Research

One line of my research lies within the interdisciplinary field of emotion science, drawing on theory and methods from social and personality psychology, neuroscience, and cognitive science. Topics of interest include dispositional happiness, the nature and function of positive emotions, time perception, mindfulness, affective responses to social ambiguity, and the role of technology in social interaction and well-being.

A more recent line of inquiry focuses on pedagogical best practices and evidence-based teaching methods. I have studied the role of collaboration in learning, with particular interest in collaboration during assessment. Our work has found that students who take exams or quizzes in small groups tend to learn more, perform better, and experience a more positive testing environment.

I’m always interested in working with perceptive, curious, and motivated students. Feel free to get in touch if you’d like to investigate any of these questions together.

 

Selected publications / presentations

Emotion research

  • Kirkland, T., Gruber, J., & Cunningham, W. A. (2015). Comparing happiness and hypomania risk: A study of extraversion and neuroticism aspects. Public Library of Science ONE, 10, e0132438. [pdf]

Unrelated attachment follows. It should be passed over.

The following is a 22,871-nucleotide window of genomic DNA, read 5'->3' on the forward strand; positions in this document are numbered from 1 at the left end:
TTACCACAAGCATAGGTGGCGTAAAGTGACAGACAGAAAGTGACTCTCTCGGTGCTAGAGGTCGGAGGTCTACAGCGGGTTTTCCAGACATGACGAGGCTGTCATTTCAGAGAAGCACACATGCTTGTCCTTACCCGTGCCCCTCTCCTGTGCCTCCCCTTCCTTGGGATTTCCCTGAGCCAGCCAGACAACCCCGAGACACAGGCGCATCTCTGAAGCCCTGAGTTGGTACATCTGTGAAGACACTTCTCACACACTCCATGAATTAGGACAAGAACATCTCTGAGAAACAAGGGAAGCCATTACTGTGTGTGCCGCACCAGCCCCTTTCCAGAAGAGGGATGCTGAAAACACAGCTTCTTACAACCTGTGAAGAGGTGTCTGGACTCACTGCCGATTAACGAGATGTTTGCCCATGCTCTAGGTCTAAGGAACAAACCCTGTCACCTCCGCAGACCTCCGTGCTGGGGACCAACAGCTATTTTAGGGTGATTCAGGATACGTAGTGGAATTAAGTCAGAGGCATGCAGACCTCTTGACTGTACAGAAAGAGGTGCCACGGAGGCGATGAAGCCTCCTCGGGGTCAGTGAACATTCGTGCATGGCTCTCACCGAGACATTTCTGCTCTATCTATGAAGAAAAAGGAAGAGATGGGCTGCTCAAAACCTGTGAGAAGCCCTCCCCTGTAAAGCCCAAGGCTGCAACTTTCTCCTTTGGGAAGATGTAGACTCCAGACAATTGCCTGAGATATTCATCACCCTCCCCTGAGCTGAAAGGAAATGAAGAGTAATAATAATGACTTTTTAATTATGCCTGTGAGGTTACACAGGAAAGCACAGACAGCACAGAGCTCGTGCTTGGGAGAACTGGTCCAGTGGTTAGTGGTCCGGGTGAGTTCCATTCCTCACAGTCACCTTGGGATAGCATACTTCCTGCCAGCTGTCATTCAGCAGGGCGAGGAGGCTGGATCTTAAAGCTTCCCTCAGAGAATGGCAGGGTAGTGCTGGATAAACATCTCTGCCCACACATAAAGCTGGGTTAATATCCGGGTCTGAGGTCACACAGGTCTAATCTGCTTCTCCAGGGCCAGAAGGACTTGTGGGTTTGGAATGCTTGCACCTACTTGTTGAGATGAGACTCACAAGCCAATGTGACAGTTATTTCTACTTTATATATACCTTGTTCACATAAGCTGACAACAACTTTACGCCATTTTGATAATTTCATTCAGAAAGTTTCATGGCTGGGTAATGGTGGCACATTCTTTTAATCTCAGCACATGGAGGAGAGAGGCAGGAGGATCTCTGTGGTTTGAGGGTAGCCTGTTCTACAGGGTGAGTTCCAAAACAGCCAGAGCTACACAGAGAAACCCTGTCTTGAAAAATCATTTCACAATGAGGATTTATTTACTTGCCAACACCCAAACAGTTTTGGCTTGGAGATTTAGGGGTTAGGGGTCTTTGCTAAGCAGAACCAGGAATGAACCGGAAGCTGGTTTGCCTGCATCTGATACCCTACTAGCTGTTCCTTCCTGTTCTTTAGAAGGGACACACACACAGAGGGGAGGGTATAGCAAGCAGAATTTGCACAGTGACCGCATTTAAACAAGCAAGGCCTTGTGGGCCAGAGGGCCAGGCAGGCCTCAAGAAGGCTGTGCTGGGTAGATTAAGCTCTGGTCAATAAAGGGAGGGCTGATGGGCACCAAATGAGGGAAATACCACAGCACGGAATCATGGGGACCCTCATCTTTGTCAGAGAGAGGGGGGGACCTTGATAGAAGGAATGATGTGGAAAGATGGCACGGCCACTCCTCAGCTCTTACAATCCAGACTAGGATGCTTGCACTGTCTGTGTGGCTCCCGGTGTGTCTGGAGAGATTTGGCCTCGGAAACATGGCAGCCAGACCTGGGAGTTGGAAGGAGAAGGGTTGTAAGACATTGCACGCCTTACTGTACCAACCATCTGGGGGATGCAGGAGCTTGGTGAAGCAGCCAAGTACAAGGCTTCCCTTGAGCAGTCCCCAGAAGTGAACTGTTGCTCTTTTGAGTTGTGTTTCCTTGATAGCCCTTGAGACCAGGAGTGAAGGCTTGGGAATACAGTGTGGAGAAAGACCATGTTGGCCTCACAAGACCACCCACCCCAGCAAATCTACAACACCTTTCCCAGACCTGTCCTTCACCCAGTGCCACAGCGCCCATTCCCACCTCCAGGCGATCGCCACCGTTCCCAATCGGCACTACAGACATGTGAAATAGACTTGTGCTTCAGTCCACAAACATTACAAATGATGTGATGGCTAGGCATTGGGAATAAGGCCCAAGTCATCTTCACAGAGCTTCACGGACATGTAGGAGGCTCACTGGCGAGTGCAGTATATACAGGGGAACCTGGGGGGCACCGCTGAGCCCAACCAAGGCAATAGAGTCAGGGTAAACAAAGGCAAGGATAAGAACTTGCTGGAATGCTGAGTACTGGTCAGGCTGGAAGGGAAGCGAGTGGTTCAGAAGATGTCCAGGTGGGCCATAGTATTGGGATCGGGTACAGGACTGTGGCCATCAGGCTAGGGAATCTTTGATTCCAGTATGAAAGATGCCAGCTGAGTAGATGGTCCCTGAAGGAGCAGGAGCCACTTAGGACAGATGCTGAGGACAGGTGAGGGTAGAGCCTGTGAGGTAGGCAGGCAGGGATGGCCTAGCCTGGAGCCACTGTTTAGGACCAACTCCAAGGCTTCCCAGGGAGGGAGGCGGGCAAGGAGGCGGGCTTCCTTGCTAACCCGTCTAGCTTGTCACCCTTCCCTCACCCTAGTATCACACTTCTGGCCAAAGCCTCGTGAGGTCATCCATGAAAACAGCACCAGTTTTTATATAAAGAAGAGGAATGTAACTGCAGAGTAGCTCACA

• Cunningham, W. A., & Kirkland, T. (2014). The joyful, yet balanced, amygdala: Moderated responses to positive but not negative stimuli in trait happiness. Social Cognitive & Affective Neuroscience, 9, 760-766. [pdf]
  • Kirkland, T., & Cunningham, W. A. (2012). Mapping emotions through time: How affective trajectories inform the language of emotion. Emotion, 12, 268-282. [pdf]
  • Cunningham, W. A., & Kirkland, T. (2012). Emotion, cognition, and the classical elements of mind. Emotion Review, 4, 369-370[pdf]
  • Kirkland, T., & Cunningham, W. A. (2011). Neural basis of affect and emotion. Wiley Interdisciplinary Reviews: Cognitive Sciences, 2, 656-665. [pdf]

Pedagogical research 

  • Kirkland, T., & Karkhanis, D. G. (2017/01). Want your students to learn more? Test them in groups! Noba Project. [link]
  • Karkhanis, D. G., & Kirkland Turowski, T. (2015/05). Group exams improve student learning. Psychology Teacher Network, 25, 8-10. [pdf]
  • Kirkland Turowski, T. & Karkhanis, D. G. (2014/10). Group exams improve student learning. Poster presented to the Society for the Teaching of Psychology at Annual Conference on Teaching. Recipient of Early Career Psychologist Committee Outstanding Poster Award. [pdf]